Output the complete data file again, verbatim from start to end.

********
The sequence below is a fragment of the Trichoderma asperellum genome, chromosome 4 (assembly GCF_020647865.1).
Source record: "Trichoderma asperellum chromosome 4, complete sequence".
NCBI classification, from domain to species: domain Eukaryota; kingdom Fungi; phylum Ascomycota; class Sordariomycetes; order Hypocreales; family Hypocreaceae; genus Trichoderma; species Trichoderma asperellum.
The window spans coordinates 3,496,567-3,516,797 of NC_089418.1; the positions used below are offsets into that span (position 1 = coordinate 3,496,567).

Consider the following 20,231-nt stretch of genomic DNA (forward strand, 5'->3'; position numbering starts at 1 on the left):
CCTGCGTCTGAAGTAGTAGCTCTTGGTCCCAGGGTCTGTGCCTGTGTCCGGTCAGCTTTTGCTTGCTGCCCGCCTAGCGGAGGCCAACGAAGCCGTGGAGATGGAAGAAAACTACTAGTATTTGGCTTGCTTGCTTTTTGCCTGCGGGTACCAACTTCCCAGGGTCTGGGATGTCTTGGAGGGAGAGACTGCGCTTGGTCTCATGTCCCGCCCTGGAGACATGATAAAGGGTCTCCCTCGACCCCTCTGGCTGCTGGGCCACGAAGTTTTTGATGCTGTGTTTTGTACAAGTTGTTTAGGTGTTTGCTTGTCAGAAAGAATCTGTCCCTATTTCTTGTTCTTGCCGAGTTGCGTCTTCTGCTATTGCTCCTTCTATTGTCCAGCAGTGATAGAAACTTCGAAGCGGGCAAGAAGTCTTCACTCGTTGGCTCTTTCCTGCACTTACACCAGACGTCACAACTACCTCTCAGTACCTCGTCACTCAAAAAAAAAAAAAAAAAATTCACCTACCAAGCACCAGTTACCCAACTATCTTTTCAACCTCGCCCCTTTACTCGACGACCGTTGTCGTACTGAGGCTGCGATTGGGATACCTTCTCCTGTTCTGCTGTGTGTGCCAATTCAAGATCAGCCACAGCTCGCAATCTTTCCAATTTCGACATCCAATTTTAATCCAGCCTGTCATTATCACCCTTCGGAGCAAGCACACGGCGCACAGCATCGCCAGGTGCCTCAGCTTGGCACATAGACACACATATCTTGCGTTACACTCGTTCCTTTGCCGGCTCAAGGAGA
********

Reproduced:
The sequence below is a fragment of the Trichoderma asperellum genome, chromosome 4 (assembly GCF_020647865.1).
Source record: "Trichoderma asperellum chromosome 4, complete sequence".
NCBI classification, from domain to species: domain Eukaryota; kingdom Fungi; phylum Ascomycota; class Sordariomycetes; order Hypocreales; family Hypocreaceae; genus Trichoderma; species Trichoderma asperellum.
The window spans coordinates 3,496,567-3,516,797 of NC_089418.1; the positions used below are offsets into that span (position 1 = coordinate 3,496,567).

Consider the following 20,231-nt stretch of genomic DNA (forward strand, 5'->3'; position numbering starts at 1 on the left):
CCTGCGTCTGAAGTAGTAGCTCTTGGTCCCAGGGTCTGTGCCTGTGTCCGGTCAGCTTTTGCTTGCTGCCCGCCTAGCGGAGGCCAACGAAGCCGTGGAGATGGAAGAAAACTACTAGTATTTGGCTTGCTTGCTTTTTGCCTGCGGGTACCAACTTCCCAGGGTCTGGGATGTCTTGGAGGGAGAGACTGCGCTTGGTCTCATGTCCCGCCCTGGAGACATGATAAAGGGTCTCCCTCGACCCCTCTGGCTGCTGGGCCACGAAGTTTTTGATGCTGTGTTTTGTACAAGTTGTTTAGGTGTTTGCTTGTCAGAAAGAATCTGTCCCTATTTCTTGTTCTTGCCGAGTTGCGTCTTCTGCTATTGCTCCTTCTATTGTCCAGCAGTGATAGAAACTTCGAAGCGGGCAAGAAGTCTTCACTCGTTGGCTCTTTCCTGCACTTACACCAGACGTCACAACTACCTCTCAGTACCTCGTCACTCAAAAAAAAAAAAAAAAAATTCACCTACCAAGCACCAGTTACCCAACTATCTTTTCAACCTCGCCCCTTTACTCGACGACCGTTGTCGTACTGAGGCTGCGATTGGGATACCTTCTCCTGTTCTGCTGTGTGTGCCAATTCAAGATCAGCCACAGCTCGCAATCTTTCCAATTTCGACATCCAATTTTAATCCAGCCTGTCATTATCACCCTTCGGAGCAAGCACACGGCGCACAGCATCGCCAGGTGCCTCAGCTTGGCACATAGACACACATATCTTGCGTTACACTCGTTCCTTTGCCGGCTCAAGGAGA